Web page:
Cool Science Festival KKN 20131005

2013 File photo. Annual Cool Science Festival at the University of Colorado at Colorado Springs Campus in Colorado Springs, Colorado on Saturday, October 5, 2013. (Kent Nishimura/The Gazette)

Pick up almost any object, and it’s a case study in physics, says Robert Gist, a senior instructor in the University of Colorado at Colorado Springs’ Physical and Energy Sciences Department.

A bike wheel held upright by rotational momentum; a clock’s pendulum kept swinging by Earth’s gravitational force; a pair of headphones using magnetism to project music.

“Some of the best toys are the ones that blow our mind,” Gist said.

At Saturday’s Cool Science Carnival Day, 6,000 people spent the afternoon learning from people like Gist at one of 60 exhibits, demonstrations and activities. The day was the first of nine in the ninth annual Cool Science Festival aimed at introducing kids to science, technology, engineering, art and technology (STEAM).

The Colorado Springs Astronomical Society pointed visitors’ eyes to the skies. The organization set up telescopes that use a filter to display the spectrum of colors of the sun’s rays and explained the effects of ultraviolet radiation by making bracelets with ultraviolet detecting beads.

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The awe in the kids’ (and adults’) eyes when the beads changed color or the sun’s blinding rays became a swath of colors proves to David Warner year after year that the demonstrations leave their mark on each participant.

“Whether it’s watching the light bulb click on after an explanation of the science or watching them making the UV bead bracelets, that excitement is what keeps us coming back,” the director of outreach for the Astronomical Society said.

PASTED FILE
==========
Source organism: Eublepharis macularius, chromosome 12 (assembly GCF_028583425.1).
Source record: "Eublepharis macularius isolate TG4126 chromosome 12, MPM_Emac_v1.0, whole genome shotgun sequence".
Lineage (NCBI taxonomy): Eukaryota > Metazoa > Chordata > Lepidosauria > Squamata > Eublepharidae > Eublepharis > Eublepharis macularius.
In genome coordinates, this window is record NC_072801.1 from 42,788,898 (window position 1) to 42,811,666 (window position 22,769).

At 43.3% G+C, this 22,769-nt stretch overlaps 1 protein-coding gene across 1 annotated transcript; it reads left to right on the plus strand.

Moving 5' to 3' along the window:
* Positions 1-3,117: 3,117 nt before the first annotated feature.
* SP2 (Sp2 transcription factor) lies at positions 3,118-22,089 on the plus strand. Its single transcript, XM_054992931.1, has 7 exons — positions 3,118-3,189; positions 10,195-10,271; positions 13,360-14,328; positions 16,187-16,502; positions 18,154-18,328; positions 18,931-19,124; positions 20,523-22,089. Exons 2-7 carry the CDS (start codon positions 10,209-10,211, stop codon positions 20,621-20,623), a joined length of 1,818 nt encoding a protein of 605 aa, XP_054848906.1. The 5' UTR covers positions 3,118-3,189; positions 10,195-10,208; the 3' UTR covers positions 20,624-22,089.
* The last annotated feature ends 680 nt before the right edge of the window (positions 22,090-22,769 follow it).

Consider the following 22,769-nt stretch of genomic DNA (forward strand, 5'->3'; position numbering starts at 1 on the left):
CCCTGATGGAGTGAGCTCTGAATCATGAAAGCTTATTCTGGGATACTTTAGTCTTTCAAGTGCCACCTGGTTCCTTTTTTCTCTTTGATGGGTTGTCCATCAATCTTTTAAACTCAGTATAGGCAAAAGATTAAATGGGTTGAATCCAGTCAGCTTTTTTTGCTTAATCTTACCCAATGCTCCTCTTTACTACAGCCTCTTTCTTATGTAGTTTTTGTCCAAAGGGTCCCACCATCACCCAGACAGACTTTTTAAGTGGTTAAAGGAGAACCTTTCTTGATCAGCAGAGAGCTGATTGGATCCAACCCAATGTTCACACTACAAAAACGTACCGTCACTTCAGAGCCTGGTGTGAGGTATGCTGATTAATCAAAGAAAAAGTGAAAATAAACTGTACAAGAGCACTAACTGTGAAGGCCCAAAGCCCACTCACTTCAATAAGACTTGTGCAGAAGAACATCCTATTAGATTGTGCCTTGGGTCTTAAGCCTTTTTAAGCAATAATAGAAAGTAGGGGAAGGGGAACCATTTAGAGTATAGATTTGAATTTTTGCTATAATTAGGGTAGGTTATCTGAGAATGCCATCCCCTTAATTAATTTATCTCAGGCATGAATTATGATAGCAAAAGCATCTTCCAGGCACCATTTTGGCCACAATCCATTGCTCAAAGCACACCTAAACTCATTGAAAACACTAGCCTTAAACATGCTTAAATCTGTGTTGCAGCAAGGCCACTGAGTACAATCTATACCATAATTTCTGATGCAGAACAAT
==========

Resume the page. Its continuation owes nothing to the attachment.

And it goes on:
Brett Kennedy, chair of the Colorado Renewable Energy Society’s southeastern chapter, sees early education as the best way to influence change.

“You can’t always teach an old dog new tricks, but you can always inspire the youth,” he said.

CRES had three stations, luring in participants with s’mores baked with solar energy. Kennedy then explains the science behind solar panels and the process of transitioning to clean energy at home.

He hopes the seed he plants could inspire some to become the engineer that “designs something even better” than what is available today or an active voice in decomissioning the coal-fired Martin Drake Power Plant in downtown Colorado Springs.

“The youngest generation gets it,” he said. “They may not get the specifics of the technology now, but they’re gathering the right tools.”

Saturday’s carnival was the first day of the nine-day, free festival, which includes guided nature hikes, stargazing with astronomers, beer and wine brewing and cave tours.

For the full schedule of events this week, go to science-festival.html.

Twitter: @lizmforster Phone: 636-0193

Twitter: @lizmforster

Phone: 636-0193

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